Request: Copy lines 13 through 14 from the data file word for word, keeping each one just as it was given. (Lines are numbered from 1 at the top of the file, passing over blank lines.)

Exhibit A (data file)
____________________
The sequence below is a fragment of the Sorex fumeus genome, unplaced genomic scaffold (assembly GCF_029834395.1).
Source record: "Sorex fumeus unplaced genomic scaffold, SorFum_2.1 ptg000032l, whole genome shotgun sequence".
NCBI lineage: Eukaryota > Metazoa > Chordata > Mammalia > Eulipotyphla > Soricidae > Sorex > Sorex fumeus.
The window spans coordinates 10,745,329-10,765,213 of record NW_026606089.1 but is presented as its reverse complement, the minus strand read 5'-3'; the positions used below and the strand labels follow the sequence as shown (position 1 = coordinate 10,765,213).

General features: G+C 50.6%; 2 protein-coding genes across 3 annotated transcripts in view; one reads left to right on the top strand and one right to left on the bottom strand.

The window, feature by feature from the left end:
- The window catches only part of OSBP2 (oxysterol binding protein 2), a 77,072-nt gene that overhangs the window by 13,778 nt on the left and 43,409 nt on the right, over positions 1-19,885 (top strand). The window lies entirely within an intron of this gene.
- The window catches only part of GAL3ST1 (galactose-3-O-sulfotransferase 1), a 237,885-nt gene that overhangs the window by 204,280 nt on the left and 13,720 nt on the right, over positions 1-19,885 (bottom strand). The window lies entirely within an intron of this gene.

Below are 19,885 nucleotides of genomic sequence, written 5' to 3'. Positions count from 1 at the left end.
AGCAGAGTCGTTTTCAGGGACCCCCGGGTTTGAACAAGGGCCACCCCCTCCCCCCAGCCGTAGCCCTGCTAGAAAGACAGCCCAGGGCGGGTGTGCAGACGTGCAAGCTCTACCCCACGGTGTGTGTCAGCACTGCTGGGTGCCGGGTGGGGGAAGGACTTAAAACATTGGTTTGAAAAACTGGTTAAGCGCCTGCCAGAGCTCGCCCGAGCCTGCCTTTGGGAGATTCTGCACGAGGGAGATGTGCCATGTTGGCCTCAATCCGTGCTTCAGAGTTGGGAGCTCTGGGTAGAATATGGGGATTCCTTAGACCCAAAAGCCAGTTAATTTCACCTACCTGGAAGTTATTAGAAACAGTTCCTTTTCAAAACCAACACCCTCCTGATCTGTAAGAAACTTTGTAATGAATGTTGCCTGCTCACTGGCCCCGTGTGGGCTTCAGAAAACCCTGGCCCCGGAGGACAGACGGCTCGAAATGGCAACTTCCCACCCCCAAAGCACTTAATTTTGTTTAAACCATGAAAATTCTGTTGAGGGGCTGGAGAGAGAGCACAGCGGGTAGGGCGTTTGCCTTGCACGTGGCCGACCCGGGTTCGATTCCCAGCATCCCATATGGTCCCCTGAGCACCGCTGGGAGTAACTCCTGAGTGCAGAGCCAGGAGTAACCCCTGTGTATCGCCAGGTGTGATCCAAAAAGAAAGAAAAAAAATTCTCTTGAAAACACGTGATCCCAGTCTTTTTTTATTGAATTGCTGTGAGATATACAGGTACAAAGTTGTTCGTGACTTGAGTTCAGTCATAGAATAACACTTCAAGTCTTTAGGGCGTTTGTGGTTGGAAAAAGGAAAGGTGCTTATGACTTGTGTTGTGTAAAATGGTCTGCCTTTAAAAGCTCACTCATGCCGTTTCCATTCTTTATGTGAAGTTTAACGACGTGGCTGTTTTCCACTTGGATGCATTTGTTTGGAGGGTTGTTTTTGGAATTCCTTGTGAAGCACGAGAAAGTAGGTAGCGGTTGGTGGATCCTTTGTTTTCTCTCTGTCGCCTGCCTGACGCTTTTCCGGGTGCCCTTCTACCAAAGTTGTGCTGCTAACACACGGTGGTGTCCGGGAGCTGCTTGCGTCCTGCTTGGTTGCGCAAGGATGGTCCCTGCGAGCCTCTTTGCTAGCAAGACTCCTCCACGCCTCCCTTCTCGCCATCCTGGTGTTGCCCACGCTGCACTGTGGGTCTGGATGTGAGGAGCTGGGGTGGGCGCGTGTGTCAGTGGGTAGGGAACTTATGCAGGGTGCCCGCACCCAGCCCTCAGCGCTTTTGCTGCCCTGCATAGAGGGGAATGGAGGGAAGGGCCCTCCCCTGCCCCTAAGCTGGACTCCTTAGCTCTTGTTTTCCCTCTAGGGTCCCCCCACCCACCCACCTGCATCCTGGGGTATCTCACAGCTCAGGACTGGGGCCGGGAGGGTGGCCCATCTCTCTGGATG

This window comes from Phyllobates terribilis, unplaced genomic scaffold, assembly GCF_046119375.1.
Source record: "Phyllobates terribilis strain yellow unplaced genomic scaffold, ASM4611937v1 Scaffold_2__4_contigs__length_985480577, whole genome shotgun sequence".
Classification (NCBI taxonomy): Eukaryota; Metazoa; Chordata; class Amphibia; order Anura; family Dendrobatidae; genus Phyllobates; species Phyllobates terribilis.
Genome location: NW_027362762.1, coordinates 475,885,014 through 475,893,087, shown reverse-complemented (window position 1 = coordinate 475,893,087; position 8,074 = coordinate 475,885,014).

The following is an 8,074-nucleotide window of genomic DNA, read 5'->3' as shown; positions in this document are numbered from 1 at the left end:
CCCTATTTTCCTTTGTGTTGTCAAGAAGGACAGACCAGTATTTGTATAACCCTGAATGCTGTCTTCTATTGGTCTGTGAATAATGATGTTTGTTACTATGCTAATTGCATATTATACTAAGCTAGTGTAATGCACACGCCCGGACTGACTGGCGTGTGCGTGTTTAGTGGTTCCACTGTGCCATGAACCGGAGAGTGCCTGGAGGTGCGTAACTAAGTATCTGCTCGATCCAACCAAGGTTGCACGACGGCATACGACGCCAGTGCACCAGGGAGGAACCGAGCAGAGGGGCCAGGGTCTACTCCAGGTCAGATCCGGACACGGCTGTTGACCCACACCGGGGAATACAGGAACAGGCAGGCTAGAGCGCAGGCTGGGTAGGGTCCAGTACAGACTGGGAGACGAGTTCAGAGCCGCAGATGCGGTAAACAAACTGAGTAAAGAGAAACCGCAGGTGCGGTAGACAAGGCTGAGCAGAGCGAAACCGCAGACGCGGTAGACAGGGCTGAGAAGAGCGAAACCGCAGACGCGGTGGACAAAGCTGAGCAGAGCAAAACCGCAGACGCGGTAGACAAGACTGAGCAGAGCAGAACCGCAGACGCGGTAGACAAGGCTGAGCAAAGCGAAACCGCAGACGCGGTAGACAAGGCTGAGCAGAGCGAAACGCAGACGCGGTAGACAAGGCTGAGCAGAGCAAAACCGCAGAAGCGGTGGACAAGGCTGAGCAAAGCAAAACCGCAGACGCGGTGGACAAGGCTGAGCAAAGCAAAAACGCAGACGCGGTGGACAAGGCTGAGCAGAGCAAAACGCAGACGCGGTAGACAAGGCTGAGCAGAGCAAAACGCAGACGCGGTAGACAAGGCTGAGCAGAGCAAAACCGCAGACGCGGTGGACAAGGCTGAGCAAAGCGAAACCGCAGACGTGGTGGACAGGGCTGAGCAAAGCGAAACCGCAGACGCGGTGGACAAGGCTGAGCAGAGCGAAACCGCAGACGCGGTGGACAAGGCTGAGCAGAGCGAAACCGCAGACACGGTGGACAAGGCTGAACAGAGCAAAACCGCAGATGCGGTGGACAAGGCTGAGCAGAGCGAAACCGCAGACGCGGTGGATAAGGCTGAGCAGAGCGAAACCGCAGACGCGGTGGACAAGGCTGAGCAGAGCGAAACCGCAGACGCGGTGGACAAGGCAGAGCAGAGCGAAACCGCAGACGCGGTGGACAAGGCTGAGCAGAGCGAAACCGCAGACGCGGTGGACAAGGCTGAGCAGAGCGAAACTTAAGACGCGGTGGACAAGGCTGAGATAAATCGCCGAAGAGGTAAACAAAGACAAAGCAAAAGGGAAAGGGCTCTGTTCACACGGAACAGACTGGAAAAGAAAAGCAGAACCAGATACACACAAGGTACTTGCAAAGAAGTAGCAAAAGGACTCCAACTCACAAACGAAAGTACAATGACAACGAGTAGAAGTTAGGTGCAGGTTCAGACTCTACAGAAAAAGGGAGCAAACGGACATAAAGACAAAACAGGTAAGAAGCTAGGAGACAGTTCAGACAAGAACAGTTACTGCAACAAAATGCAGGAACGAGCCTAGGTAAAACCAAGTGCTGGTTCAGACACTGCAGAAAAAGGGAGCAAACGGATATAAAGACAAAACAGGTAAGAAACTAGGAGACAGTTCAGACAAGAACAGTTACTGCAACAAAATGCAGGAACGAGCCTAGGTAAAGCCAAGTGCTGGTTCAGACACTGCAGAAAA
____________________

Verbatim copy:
Classification (NCBI taxonomy): Eukaryota; Metazoa; Chordata; class Amphibia; order Anura; family Dendrobatidae; genus Phyllobates; species Phyllobates terribilis.
Genome location: NW_027362762.1, coordinates 475,885,014 through 475,893,087, shown reverse-complemented (window position 1 = coordinate 475,893,087; position 8,074 = coordinate 475,885,014).